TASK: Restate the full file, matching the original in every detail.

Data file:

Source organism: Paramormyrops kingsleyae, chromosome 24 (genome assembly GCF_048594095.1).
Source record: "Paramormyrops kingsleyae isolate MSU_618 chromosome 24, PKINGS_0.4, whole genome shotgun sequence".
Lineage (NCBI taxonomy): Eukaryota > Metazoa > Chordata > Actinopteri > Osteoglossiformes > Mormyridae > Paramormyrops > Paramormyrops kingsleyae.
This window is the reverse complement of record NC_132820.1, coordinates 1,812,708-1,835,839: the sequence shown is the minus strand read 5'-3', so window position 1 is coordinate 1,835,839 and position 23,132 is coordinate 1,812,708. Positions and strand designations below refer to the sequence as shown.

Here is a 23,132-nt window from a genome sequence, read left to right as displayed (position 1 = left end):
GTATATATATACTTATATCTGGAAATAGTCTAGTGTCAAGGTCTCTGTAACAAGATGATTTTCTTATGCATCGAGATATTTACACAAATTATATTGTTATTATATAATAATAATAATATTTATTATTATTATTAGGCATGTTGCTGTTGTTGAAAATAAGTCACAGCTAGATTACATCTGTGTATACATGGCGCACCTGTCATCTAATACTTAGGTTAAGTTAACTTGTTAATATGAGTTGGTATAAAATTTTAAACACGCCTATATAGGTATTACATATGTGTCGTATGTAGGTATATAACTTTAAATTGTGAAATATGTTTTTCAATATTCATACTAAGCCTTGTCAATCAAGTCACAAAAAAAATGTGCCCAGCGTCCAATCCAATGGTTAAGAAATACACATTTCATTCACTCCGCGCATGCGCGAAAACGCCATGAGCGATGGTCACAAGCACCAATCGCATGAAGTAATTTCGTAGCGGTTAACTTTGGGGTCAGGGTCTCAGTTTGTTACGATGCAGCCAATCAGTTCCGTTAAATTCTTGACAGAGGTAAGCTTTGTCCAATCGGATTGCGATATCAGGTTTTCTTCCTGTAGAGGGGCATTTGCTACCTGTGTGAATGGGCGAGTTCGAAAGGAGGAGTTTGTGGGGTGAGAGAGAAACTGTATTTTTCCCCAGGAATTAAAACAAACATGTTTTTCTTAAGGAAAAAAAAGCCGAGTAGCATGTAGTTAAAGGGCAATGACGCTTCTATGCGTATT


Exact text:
Source organism: Paramormyrops kingsleyae, chromosome 24 (genome assembly GCF_048594095.1).
Source record: "Paramormyrops kingsleyae isolate MSU_618 chromosome 24, PKINGS_0.4, whole genome shotgun sequence".
Lineage (NCBI taxonomy): Eukaryota > Metazoa > Chordata > Actinopteri > Osteoglossiformes > Mormyridae > Paramormyrops > Paramormyrops kingsleyae.
This window is the reverse complement of record NC_132820.1, coordinates 1,812,708-1,835,839: the sequence shown is the minus strand read 5'-3', so window position 1 is coordinate 1,835,839 and position 23,132 is coordinate 1,812,708. Positions and strand designations below refer to the sequence as shown.

Here is a 23,132-nt window from a genome sequence, read left to right as displayed (position 1 = left end):
GTATATATATACTTATATCTGGAAATAGTCTAGTGTCAAGGTCTCTGTAACAAGATGATTTTCTTATGCATCGAGATATTTACACAAATTATATTGTTATTATATAATAATAATAATATTTATTATTATTATTAGGCATGTTGCTGTTGTTGAAAATAAGTCACAGCTAGATTACATCTGTGTATACATGGCGCACCTGTCATCTAATACTTAGGTTAAGTTAACTTGTTAATATGAGTTGGTATAAAATTTTAAACACGCCTATATAGGTATTACATATGTGTCGTATGTAGGTATATAACTTTAAATTGTGAAATATGTTTTTCAATATTCATACTAAGCCTTGTCAATCAAGTCACAAAAAAAATGTGCCCAGCGTCCAATCCAATGGTTAAGAAATACACATTTCATTCACTCCGCGCATGCGCGAAAACGCCATGAGCGATGGTCACAAGCACCAATCGCATGAAGTAATTTCGTAGCGGTTAACTTTGGGGTCAGGGTCTCAGTTTGTTACGATGCAGCCAATCAGTTCCGTTAAATTCTTGACAGAGGTAAGCTTTGTCCAATCGGATTGCGATATCAGGTTTTCTTCCTGTAGAGGGGCATTTGCTACCTGTGTGAATGGGCGAGTTCGAAAGGAGGAGTTTGTGGGGTGAGAGAGAAACTGTATTTTTCCCCAGGAATTAAAACAAACATGTTTTTCTTAAGGAAAAAAAAGCCGAGTAGCATGTAGTTAAAGGGCAATGACGCTTCTATGCGTATT